The Divorce, Dissolution and Separation Act 2020 came into effect during 2022 and included the removal of grounds for divorce (also known as Facts). Information on grounds in 2022 is therefore for a partial data year only, covering only those divorces filed under the previous legislation. The most common ground (Fact proven) for opposite-sex divorces was unreasonable behaviour; 47.1% of all opposite-sex petitions in 2022. This was the most common ground for both female applicants (52.5%), and male applicants (37.6%). Unreasonable behaviour has been the most common ground for females petitioning for divorce in opposite-sex couples for over 40 years.
Unreasonable behaviour has also been the most common ground for male applicants in opposite-sex divorces in most years since 2006. Before this, the most common grounds for male applicants were two-year separation, and adultery. However, in 2020, two-year separation was the most common ground and in 2021, both unreasonable behaviour and two-year separation each accounted for 34.8% of the grounds for males petitioning opposite-sex divorces.
For all same-sex couples in 2022, unreasonable behaviour was the ground for 53.3% of old-law divorces (52.4% for applicants of female same-sex couples and 54.7% for applicants of male same-sex couples). Unreasonable behaviour has been the most common ground for same-sex divorces since the first same-sex divorces in 2015. However, the percentage of same-sex divorce because of unreasonable behaviour has decreased with time, from 77.3% in 2015.
The proportions for the grounds given for same-sex couples are not directly comparable with opposite-sex couples; this is because same-sex marriage has only been legal since 2014 and some grounds are on the basis of two or five years of separation.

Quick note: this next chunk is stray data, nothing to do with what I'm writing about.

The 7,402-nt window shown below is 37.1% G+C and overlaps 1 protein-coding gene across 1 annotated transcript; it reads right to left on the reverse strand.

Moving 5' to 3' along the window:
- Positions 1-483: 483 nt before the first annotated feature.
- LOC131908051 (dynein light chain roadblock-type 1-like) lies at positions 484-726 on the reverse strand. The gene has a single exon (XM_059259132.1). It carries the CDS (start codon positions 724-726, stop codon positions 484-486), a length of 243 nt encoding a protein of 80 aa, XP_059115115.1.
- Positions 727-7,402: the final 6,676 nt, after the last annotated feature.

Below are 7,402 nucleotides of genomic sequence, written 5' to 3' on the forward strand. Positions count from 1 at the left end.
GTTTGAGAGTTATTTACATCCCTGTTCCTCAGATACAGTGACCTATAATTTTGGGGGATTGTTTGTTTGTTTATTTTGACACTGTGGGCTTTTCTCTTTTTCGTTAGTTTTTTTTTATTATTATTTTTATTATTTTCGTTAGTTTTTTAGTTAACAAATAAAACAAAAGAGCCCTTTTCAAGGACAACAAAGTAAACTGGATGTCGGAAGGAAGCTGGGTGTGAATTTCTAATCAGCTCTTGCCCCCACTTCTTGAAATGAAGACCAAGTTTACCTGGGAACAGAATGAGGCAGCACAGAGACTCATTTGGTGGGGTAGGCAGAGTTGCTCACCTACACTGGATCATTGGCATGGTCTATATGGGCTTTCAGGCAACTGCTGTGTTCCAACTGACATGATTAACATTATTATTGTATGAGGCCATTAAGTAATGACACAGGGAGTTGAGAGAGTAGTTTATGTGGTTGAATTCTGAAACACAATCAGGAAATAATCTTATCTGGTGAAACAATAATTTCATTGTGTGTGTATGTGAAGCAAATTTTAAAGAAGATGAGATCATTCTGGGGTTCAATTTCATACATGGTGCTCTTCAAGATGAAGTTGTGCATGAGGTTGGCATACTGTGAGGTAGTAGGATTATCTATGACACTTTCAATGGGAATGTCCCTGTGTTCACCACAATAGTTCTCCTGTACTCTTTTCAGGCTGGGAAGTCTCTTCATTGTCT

Read more in our User guide to divorce statistics.Back to table of contents
Divorces in England and Wales
Dataset | Released 22 February 2024
Annual divorce numbers and rates, by duration of marriage, sex, to whom granted and reason.
Explorable dataset for divorces in England and Wales
Dataset | Released 2 November 2022
This dataset provides statistics on divorces between opposite-sex couples, which took place in England and Wales, broken down by the year of occurrence, Fact proven, who petitioned and duration of marriage.
Civil partnership dissolutions
Dataset | Released 22 February 2024
This dataset provides statistics on civil partnership dissolutions which took place in England and Wales analysed by sex and quarter of occurrence.
An annulment of marriage or civil partnership occurs following a successful petition for nullity. It declares that the marriage or civil partnership itself is void (that no valid marriage or civil partnership ever existed) or voidable (was legal at time of registration but is no longer legal). Previously referred to as “decree of nullity” and now known as “nullity order”.
The person or persons seeking a divorce, dissolution or annulment. Previously referred to as a petitioner.
The Divorce, Dissolution and Separation Act 2020 came into effect on 6 April 2022. Before this, a petitioner had to prove one or more Facts (including unreasonable behaviour, desertion, separation, either with or without consent of the respondent and adultery) to establish the irretrievable breakdown of the legal partnership.
HM Courts and Tribunals Service (HMCTS)
The HM Courts and Tribunals Service (HMCTS) is an executive agency of the Ministry of Justice (MoJ) and is responsible for the running of most of the courts and tribunals in England and Wales. HMCTS supplies information on divorces and dissolutions to the Office for National Statistics (ONS).
The median duration of marriage at divorce reported in this release is represented by the middle value when the data are arranged in increasing order. The median is used, rather than the mean, because the duration of marriage for divorces is not symmetrically distributed. Therefore, the median provides a more accurate reflection of the average duration of marriage.
The person seeking a dissolution or annulment prior to 6 April 2022. Now known as an applicant.